Data available on each cohort at arrival included mean arrival BW, gender, arrival date, and the specific feedlot to which cattle arrived. The arrival date was used to create an arrival quarter variable (or season) for cattle that arrived in January through March (winter), April through June (spring), July through September (summer), and October through December (fall). The region of the country that cattle originated from was categorized using the geographic regions described in the most recent United States Department of Agriculture National Animal Health Monitoring System (USDA NAHMS) cow-calf survey (USDA, 2008) which divides the country in 4 regions on the basis of the beef population (Central, South-central, East, and West). A fifth region was created by including cohorts originated from the remaining U.S. states and Canada.
Health outcomes of interest included cumulative (over the entire feeding period) BRD morbidity and overall mortality risks. A BRD case was defined as an animal identified for the first time by feedlot personnel with clinical signs of BRD and subsequently treated with an antimicrobial. Overall mortality considered cattle death related to any cause between the time of arrival and final cohort closeout. Performance outcomes of interest included cohort-level ADG, calculated as total BW gain·number of shipped cattle−1·days on feed−1 over the entire feeding period and mean HCW (unchilled carcass weight taken shortly after slaughter).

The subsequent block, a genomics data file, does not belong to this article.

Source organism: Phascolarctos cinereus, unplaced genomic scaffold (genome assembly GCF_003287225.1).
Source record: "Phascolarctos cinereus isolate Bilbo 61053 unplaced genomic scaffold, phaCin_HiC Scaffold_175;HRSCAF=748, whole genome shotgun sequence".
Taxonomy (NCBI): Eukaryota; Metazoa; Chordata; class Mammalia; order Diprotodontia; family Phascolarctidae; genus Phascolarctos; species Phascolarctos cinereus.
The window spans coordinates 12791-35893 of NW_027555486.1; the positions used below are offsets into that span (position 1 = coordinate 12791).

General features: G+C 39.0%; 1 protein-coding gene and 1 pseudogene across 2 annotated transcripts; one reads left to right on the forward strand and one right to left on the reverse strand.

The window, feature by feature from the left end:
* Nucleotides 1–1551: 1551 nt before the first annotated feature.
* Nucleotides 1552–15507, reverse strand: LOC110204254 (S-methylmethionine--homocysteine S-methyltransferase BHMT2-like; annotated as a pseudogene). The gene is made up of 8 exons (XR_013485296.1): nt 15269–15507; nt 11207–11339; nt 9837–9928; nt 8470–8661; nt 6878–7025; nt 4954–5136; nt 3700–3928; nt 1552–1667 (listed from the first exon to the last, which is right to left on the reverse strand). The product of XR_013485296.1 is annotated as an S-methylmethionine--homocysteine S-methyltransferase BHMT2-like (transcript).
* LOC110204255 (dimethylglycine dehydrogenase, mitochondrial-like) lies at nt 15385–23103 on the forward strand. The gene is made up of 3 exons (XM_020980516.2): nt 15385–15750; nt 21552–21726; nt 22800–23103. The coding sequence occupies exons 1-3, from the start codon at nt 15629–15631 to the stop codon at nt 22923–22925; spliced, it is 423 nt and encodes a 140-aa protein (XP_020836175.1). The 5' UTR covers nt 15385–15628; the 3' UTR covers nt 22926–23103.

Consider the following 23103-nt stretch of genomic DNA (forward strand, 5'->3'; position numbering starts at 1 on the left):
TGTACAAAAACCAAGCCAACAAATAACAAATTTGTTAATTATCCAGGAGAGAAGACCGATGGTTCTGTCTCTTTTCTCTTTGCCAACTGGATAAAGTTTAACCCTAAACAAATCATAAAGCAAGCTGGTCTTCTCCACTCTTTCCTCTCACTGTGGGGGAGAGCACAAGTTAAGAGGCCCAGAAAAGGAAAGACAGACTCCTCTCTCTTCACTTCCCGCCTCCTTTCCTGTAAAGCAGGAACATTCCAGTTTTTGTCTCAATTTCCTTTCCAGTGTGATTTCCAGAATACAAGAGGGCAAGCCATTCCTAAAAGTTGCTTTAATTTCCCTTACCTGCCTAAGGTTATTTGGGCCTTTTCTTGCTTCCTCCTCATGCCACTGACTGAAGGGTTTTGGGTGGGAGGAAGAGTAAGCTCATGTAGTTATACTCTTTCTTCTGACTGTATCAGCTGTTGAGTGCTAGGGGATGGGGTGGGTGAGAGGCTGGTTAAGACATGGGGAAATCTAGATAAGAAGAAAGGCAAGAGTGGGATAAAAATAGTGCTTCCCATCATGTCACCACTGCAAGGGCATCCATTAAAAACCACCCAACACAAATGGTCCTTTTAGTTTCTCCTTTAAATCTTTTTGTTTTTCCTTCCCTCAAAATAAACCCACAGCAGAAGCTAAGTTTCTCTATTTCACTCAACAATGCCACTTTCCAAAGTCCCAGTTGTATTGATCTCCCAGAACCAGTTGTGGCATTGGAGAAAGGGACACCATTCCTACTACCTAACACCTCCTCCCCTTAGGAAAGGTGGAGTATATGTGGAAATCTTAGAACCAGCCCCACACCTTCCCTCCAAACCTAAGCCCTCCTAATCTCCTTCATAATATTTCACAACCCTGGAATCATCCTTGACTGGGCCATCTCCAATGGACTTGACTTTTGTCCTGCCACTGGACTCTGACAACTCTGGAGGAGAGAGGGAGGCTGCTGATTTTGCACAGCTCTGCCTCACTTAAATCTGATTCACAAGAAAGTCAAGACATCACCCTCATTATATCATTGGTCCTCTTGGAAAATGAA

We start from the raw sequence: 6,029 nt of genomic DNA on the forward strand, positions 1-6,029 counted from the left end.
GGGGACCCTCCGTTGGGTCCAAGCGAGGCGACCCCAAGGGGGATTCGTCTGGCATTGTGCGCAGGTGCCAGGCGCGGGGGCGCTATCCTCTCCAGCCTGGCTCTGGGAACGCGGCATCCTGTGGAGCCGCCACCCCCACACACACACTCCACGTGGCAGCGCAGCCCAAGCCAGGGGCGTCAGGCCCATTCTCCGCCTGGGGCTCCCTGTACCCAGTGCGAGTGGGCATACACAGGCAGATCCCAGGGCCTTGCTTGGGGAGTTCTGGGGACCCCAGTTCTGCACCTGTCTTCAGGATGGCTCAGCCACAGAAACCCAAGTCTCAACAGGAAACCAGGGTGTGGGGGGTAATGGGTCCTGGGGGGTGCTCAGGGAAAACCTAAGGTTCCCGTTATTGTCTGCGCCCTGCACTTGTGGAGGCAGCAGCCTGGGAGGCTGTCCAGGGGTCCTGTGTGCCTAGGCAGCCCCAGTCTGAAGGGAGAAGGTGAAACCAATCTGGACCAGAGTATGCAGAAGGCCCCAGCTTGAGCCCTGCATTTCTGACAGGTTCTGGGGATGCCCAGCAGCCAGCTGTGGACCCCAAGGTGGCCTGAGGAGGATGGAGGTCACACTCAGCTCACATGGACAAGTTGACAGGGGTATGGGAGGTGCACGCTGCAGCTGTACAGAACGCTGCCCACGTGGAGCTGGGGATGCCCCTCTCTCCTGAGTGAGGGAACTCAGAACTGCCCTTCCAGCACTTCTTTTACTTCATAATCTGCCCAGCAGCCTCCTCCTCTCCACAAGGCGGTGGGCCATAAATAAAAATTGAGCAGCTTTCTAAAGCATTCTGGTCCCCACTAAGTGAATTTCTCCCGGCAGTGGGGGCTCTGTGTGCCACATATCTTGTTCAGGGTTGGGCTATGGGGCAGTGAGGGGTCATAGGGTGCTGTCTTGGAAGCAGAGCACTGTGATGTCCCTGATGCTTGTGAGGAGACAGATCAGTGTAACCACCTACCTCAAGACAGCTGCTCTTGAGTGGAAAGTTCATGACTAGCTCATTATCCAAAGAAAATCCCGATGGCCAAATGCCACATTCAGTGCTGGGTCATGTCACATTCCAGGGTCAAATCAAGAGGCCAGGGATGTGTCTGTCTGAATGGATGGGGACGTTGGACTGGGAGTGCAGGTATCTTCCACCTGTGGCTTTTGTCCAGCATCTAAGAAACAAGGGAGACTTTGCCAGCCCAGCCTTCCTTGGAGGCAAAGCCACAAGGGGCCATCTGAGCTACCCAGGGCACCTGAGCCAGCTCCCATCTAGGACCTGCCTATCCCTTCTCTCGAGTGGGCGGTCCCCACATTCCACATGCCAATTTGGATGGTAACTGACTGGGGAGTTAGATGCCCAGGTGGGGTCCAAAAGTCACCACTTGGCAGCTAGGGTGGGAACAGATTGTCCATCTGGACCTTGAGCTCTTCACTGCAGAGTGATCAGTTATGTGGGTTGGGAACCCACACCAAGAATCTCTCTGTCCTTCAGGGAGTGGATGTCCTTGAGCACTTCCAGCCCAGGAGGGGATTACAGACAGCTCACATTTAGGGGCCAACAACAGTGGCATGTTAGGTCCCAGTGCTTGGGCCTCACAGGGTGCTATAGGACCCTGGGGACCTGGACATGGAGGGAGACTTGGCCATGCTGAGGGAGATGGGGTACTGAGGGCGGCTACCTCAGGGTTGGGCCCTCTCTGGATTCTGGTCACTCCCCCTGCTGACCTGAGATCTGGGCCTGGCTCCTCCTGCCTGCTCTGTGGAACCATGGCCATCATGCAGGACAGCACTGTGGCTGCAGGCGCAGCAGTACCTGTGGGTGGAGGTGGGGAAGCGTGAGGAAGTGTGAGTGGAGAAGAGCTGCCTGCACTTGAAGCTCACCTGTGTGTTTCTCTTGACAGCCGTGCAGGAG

Associations between DTV and other cohort-level predictors with health outcomes (cumulative BRD morbidity and overall mortality risks) were evaluated using mixed-effects negative binomial regression models (xtnbreg, STATA 10, StataCorp LP, College Station, TX) with a random intercept for feedlot to account for the hierarchical structure of the data (cohorts within feedlots). Morbidity attributed to BRD was modeled as the count of initial respiratory disease cases in each cohort with the initial number of cattle per cohort at arrival modeled as the exposure variable. Overall mortality was modeled as the counts of deaths of any cause with the initial number of cattle per cohort as the exposure variable of the model. Mixed-effects linear regression models (xtmixed, STATA 10) using maximum likelihood estimation and a random intercept for feedlot were employed to evaluate performance outcomes (HCW, ADG).